Mutation free energy calculations


A. Introduction

Now we are entering the realm of protein design. We will take a small protein and try to make it better. Or at least more stable. In order to achieve that, we are going to carry out "alchemical" mutations during the simulations and compute the corresponding free energy changes. If we do this both in the folded and unfolded states, and compute the difference between them, this will yield us an estimate of the difference in stability between wild type and mutant, as indicated in this thermodynamic cycle:

Experimentally, to address the same question, we would access the vertical legs of the cycle and carry out folding/unfolding experiments to determine ΔG3 and ΔG2. The difference ΔΔG = ΔG3 - ΔG2 is then the difference in folding free energy between wild type and mutant. In the simulations, this would be too demanding, as even the folding time of a small peptide can be computationally prohibitive, therefore preventing us from reliably obtaining the folding free energies ΔG3 and ΔG2 directly from the simulations for most peptides and proteins. However, we can relatively accurately obtain the mutation free energies ΔG1 and ΔG4 from "alchemical" mutations in which we morph one amino acid into another and compute the according free energy change. If we do that both in the folded and the unfolded states, we can make use of the fact that the free energy is a state variable and therefore that the sum of all four free energy values must be zero. Or, to put it differently, ΔΔG = ΔG3 - ΔG2 = ΔG1 - ΔG4. For the unfolded state, we do not really know what it looks like. So we are going to assume that it can be modeled by a small piece of unstructured peptide. In the current tutorial we will focus on the simulation preparation of a folded protein, however, an identical procedure can be applied to the short unstructed peptides as well. In fact, the free energy differences for mutations in GXG tripeptides can be precomputed for a given mutation library in a specific force field. Here you can find the precomputed ΔG values for GXG tripeptides in several force fields.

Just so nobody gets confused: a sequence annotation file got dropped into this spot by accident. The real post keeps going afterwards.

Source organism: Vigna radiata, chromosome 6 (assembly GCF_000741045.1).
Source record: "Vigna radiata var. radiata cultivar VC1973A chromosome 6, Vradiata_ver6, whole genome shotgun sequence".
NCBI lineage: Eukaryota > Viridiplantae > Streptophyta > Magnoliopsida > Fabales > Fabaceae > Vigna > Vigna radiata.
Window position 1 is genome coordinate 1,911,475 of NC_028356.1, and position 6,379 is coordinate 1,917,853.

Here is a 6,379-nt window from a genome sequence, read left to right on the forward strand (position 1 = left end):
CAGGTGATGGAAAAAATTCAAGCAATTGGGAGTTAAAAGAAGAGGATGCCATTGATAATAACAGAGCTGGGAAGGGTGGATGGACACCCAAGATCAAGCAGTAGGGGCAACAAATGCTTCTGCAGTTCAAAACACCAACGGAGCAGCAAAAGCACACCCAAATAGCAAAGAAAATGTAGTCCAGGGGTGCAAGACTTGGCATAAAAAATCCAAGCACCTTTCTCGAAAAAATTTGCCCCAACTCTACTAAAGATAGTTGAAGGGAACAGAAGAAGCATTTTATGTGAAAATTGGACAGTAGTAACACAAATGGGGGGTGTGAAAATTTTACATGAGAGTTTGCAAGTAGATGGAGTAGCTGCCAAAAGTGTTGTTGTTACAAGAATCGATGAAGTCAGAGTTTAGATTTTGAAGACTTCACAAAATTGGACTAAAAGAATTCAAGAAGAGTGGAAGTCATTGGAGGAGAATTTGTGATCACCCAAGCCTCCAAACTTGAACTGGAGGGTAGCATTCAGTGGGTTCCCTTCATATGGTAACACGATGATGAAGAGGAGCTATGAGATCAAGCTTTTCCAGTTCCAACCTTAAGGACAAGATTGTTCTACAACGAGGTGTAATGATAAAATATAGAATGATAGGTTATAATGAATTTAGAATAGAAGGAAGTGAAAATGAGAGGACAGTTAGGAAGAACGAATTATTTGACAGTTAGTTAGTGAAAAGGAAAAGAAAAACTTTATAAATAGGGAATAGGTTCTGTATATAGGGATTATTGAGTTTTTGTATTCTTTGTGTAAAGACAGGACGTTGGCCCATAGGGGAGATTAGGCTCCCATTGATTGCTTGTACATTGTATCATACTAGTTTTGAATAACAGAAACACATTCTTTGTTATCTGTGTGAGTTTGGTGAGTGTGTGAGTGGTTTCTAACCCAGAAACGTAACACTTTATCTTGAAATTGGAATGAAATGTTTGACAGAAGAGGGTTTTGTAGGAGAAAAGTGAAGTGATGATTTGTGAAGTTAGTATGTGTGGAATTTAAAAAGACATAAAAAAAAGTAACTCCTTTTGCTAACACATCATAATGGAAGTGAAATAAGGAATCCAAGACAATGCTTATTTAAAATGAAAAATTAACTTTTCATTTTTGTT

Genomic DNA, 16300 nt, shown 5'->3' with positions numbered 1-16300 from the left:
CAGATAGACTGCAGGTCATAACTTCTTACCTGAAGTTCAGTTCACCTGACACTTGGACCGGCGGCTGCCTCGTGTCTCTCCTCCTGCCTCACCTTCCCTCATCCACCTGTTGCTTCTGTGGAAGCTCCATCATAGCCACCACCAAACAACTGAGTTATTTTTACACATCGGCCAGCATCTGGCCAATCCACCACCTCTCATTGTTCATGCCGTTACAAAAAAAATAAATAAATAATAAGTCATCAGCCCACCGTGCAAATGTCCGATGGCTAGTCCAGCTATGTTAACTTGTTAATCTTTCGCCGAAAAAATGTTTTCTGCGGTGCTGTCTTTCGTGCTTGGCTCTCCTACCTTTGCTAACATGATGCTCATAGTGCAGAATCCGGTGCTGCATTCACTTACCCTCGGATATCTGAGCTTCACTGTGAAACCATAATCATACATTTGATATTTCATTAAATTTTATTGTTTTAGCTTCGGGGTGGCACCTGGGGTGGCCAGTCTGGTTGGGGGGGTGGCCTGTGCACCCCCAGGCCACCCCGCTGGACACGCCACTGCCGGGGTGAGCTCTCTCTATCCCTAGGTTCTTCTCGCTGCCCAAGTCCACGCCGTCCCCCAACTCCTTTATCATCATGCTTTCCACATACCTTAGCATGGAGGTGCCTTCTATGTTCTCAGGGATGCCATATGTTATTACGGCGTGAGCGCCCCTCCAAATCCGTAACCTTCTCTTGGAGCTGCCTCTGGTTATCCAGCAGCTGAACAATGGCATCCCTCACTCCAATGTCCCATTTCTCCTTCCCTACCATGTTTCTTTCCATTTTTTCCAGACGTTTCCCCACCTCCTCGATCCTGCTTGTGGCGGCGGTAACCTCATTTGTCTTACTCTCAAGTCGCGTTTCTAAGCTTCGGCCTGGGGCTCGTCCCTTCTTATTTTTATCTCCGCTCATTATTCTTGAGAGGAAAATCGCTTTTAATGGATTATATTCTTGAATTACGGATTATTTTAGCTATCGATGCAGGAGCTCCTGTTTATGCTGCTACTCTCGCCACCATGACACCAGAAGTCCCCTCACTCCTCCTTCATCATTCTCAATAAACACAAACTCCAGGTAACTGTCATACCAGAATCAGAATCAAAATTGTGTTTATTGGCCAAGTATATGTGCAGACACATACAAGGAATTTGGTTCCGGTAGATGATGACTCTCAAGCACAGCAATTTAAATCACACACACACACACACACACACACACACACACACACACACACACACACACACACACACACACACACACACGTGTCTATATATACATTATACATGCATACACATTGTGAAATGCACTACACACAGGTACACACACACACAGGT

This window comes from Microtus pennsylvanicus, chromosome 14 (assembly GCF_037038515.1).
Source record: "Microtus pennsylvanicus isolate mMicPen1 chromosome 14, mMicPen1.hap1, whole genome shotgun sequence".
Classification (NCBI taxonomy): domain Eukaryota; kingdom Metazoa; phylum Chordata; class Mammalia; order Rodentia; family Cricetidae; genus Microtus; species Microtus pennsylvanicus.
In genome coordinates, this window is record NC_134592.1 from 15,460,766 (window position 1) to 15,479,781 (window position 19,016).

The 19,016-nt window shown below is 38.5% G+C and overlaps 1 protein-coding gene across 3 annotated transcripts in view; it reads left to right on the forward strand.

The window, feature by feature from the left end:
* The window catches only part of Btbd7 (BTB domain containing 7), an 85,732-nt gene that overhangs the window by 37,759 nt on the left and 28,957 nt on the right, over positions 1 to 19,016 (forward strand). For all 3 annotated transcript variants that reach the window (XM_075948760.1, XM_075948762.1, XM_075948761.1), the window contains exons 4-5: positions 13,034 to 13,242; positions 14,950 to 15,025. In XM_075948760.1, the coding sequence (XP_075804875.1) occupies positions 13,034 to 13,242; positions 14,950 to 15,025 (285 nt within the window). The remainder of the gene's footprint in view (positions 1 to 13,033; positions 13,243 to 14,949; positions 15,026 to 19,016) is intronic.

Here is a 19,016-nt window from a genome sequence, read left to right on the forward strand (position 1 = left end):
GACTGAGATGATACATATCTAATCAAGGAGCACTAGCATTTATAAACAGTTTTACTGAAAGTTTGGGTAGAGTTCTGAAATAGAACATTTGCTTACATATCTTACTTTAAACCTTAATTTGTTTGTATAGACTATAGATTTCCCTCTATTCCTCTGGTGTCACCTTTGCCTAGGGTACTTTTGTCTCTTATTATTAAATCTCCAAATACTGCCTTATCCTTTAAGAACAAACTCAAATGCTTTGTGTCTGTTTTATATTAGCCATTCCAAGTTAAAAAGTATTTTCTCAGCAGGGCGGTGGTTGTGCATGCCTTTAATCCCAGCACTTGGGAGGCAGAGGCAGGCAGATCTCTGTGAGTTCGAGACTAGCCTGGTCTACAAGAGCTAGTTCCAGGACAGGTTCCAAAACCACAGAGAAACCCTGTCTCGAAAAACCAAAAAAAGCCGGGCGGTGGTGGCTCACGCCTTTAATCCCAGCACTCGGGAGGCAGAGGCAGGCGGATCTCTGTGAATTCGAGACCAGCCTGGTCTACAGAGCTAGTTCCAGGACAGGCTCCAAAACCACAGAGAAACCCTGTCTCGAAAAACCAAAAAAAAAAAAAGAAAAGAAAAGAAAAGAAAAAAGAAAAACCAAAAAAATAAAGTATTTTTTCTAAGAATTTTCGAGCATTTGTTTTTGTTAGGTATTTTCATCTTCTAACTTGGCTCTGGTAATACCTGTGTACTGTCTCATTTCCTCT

In the next section, we will prepare a simulation for free energy calculations. Further, we will demonstrate how to set-up the equilibrium slow-growth TI simulations and the non-equilibrium free energy calculations. For a more detailed description of the non-equilibrium simulation protocol have a look into this book chapter. In the last section of this tutorial we will analyze the obtained results.

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B. System setup

We are now going to set up the system with an alchemical mutation for the subsequent simulations. The set up is a bit different from a usual gromacs set up, as we use the pmx package for this, which is an add-on to gromacs. We prepared an example based on a small engineered mini-protein Trp-cage. Of course, feel free to use any other protein of interest, however, the further tutorial will concentrate on Trp-cage. The next example assumes that you work with the prepared "peptide.pdb". If not, please rename the filenames accordingly.